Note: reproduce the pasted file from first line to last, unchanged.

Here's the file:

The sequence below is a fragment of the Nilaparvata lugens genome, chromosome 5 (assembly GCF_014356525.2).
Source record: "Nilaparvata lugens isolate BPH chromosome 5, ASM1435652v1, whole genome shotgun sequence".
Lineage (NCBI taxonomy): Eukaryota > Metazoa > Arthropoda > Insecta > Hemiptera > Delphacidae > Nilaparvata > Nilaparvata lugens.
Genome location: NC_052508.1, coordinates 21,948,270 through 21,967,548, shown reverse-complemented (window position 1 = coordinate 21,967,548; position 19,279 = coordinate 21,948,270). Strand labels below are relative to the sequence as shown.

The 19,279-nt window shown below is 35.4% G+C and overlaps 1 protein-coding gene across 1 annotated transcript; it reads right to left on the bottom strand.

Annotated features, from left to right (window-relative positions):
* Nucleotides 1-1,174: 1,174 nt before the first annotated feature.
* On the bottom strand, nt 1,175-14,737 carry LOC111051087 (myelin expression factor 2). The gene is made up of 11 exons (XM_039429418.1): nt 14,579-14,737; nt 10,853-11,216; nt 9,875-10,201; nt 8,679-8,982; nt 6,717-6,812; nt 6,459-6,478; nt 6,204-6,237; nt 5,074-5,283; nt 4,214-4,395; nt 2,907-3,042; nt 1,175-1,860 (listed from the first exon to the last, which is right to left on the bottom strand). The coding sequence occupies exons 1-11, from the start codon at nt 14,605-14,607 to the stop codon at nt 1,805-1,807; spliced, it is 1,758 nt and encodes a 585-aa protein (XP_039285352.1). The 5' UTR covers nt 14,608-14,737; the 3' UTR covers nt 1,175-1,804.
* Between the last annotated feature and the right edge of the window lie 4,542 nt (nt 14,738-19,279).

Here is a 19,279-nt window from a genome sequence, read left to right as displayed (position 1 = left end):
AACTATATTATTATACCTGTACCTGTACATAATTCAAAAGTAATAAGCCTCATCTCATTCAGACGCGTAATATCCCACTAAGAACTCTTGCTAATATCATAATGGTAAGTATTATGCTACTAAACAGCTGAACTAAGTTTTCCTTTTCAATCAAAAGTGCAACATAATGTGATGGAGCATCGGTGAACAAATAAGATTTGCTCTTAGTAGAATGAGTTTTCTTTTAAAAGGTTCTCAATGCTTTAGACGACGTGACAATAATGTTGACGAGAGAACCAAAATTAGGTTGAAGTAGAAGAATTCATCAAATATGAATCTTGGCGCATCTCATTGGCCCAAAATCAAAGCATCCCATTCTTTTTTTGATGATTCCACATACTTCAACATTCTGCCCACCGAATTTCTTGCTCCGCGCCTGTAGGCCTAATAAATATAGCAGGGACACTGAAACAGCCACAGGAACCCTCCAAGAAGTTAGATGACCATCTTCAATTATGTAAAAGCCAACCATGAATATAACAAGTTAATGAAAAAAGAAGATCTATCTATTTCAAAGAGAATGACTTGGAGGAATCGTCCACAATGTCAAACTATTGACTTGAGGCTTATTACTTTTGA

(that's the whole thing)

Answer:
The sequence below is a fragment of the Nilaparvata lugens genome, chromosome 5 (assembly GCF_014356525.2).
Source record: "Nilaparvata lugens isolate BPH chromosome 5, ASM1435652v1, whole genome shotgun sequence".
Lineage (NCBI taxonomy): Eukaryota > Metazoa > Arthropoda > Insecta > Hemiptera > Delphacidae > Nilaparvata > Nilaparvata lugens.
Genome location: NC_052508.1, coordinates 21,948,270 through 21,967,548, shown reverse-complemented (window position 1 = coordinate 21,967,548; position 19,279 = coordinate 21,948,270). Strand labels below are relative to the sequence as shown.

The 19,279-nt window shown below is 35.4% G+C and overlaps 1 protein-coding gene across 1 annotated transcript; it reads right to left on the bottom strand.

Annotated features, from left to right (window-relative positions):
* Nucleotides 1-1,174: 1,174 nt before the first annotated feature.
* On the bottom strand, nt 1,175-14,737 carry LOC111051087 (myelin expression factor 2). The gene is made up of 11 exons (XM_039429418.1): nt 14,579-14,737; nt 10,853-11,216; nt 9,875-10,201; nt 8,679-8,982; nt 6,717-6,812; nt 6,459-6,478; nt 6,204-6,237; nt 5,074-5,283; nt 4,214-4,395; nt 2,907-3,042; nt 1,175-1,860 (listed from the first exon to the last, which is right to left on the bottom strand). The coding sequence occupies exons 1-11, from the start codon at nt 14,605-14,607 to the stop codon at nt 1,805-1,807; spliced, it is 1,758 nt and encodes a 585-aa protein (XP_039285352.1). The 5' UTR covers nt 14,608-14,737; the 3' UTR covers nt 1,175-1,804.
* Between the last annotated feature and the right edge of the window lie 4,542 nt (nt 14,738-19,279).

Here is a 19,279-nt window from a genome sequence, read left to right as displayed (position 1 = left end):
AACTATATTATTATACCTGTACCTGTACATAATTCAAAAGTAATAAGCCTCATCTCATTCAGACGCGTAATATCCCACTAAGAACTCTTGCTAATATCATAATGGTAAGTATTATGCTACTAAACAGCTGAACTAAGTTTTCCTTTTCAATCAAAAGTGCAACATAATGTGATGGAGCATCGGTGAACAAATAAGATTTGCTCTTAGTAGAATGAGTTTTCTTTTAAAAGGTTCTCAATGCTTTAGACGACGTGACAATAATGTTGACGAGAGAACCAAAATTAGGTTGAAGTAGAAGAATTCATCAAATATGAATCTTGGCGCATCTCATTGGCCCAAAATCAAAGCATCCCATTCTTTTTTTGATGATTCCACATACTTCAACATTCTGCCCACCGAATTTCTTGCTCCGCGCCTGTAGGCCTAATAAATATAGCAGGGACACTGAAACAGCCACAGGAACCCTCCAAGAAGTTAGATGACCATCTTCAATTATGTAAAAGCCAACCATGAATATAACAAGTTAATGAAAAAAGAAGATCTATCTATTTCAAAGAGAATGACTTGGAGGAATCGTCCACAATGTCAAACTATTGACTTGAGGCTTATTACTTTTGA